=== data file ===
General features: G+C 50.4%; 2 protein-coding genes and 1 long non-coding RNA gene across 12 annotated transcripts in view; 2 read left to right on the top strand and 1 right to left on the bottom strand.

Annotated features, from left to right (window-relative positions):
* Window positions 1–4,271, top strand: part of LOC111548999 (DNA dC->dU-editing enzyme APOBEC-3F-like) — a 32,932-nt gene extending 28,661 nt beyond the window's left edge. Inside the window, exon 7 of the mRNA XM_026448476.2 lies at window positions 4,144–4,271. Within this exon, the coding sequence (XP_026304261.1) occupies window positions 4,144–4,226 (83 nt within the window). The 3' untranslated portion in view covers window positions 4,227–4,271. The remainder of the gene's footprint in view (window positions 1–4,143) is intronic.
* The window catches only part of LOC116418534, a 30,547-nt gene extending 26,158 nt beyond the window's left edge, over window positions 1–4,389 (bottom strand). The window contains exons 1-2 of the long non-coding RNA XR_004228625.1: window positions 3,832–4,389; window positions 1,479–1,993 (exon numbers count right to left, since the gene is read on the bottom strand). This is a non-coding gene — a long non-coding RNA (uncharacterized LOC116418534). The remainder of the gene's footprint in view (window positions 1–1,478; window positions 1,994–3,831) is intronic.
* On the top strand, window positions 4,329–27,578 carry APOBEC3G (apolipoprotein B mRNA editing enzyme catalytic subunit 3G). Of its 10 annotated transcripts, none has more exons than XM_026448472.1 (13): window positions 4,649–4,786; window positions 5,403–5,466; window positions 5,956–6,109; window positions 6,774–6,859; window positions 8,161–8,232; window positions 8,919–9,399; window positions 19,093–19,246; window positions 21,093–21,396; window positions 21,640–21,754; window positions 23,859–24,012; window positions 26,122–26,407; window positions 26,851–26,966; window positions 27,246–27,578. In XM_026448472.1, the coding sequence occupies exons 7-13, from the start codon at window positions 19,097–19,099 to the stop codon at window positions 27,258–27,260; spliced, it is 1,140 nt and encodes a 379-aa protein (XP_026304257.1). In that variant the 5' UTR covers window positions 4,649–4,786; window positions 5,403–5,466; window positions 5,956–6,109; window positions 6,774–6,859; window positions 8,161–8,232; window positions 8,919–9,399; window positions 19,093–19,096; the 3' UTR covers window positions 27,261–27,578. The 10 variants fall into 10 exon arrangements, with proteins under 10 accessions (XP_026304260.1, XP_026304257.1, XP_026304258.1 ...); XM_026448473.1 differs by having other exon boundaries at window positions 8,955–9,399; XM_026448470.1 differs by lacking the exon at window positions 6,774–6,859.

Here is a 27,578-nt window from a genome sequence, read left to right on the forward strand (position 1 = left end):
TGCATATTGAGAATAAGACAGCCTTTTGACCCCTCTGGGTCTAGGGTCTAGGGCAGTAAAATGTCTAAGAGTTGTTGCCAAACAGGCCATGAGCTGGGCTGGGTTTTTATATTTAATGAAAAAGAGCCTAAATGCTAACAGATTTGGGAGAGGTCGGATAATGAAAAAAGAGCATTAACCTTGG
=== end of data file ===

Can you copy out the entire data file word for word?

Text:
General features: G+C 50.4%; 2 protein-coding genes and 1 long non-coding RNA gene across 12 annotated transcripts in view; 2 read left to right on the top strand and 1 right to left on the bottom strand.

Annotated features, from left to right (window-relative positions):
* Window positions 1–4,271, top strand: part of LOC111548999 (DNA dC->dU-editing enzyme APOBEC-3F-like) — a 32,932-nt gene extending 28,661 nt beyond the window's left edge. Inside the window, exon 7 of the mRNA XM_026448476.2 lies at window positions 4,144–4,271. Within this exon, the coding sequence (XP_026304261.1) occupies window positions 4,144–4,226 (83 nt within the window). The 3' untranslated portion in view covers window positions 4,227–4,271. The remainder of the gene's footprint in view (window positions 1–4,143) is intronic.
* The window catches only part of LOC116418534, a 30,547-nt gene extending 26,158 nt beyond the window's left edge, over window positions 1–4,389 (bottom strand). The window contains exons 1-2 of the long non-coding RNA XR_004228625.1: window positions 3,832–4,389; window positions 1,479–1,993 (exon numbers count right to left, since the gene is read on the bottom strand). This is a non-coding gene — a long non-coding RNA (uncharacterized LOC116418534). The remainder of the gene's footprint in view (window positions 1–1,478; window positions 1,994–3,831) is intronic.
* On the top strand, window positions 4,329–27,578 carry APOBEC3G (apolipoprotein B mRNA editing enzyme catalytic subunit 3G). Of its 10 annotated transcripts, none has more exons than XM_026448472.1 (13): window positions 4,649–4,786; window positions 5,403–5,466; window positions 5,956–6,109; window positions 6,774–6,859; window positions 8,161–8,232; window positions 8,919–9,399; window positions 19,093–19,246; window positions 21,093–21,396; window positions 21,640–21,754; window positions 23,859–24,012; window positions 26,122–26,407; window positions 26,851–26,966; window positions 27,246–27,578. In XM_026448472.1, the coding sequence occupies exons 7-13, from the start codon at window positions 19,097–19,099 to the stop codon at window positions 27,258–27,260; spliced, it is 1,140 nt and encodes a 379-aa protein (XP_026304257.1). In that variant the 5' UTR covers window positions 4,649–4,786; window positions 5,403–5,466; window positions 5,956–6,109; window positions 6,774–6,859; window positions 8,161–8,232; window positions 8,919–9,399; window positions 19,093–19,096; the 3' UTR covers window positions 27,261–27,578. The 10 variants fall into 10 exon arrangements, with proteins under 10 accessions (XP_026304260.1, XP_026304257.1, XP_026304258.1 ...); XM_026448473.1 differs by having other exon boundaries at window positions 8,955–9,399; XM_026448470.1 differs by lacking the exon at window positions 6,774–6,859.

Here is a 27,578-nt window from a genome sequence, read left to right on the forward strand (position 1 = left end):
TGCATATTGAGAATAAGACAGCCTTTTGACCCCTCTGGGTCTAGGGTCTAGGGCAGTAAAATGTCTAAGAGTTGTTGCCAAACAGGCCATGAGCTGGGCTGGGTTTTTATATTTAATGAAAAAGAGCCTAAATGCTAACAGATTTGGGAGAGGTCGGATAATGAAAAAAGAGCATTAACCTTGG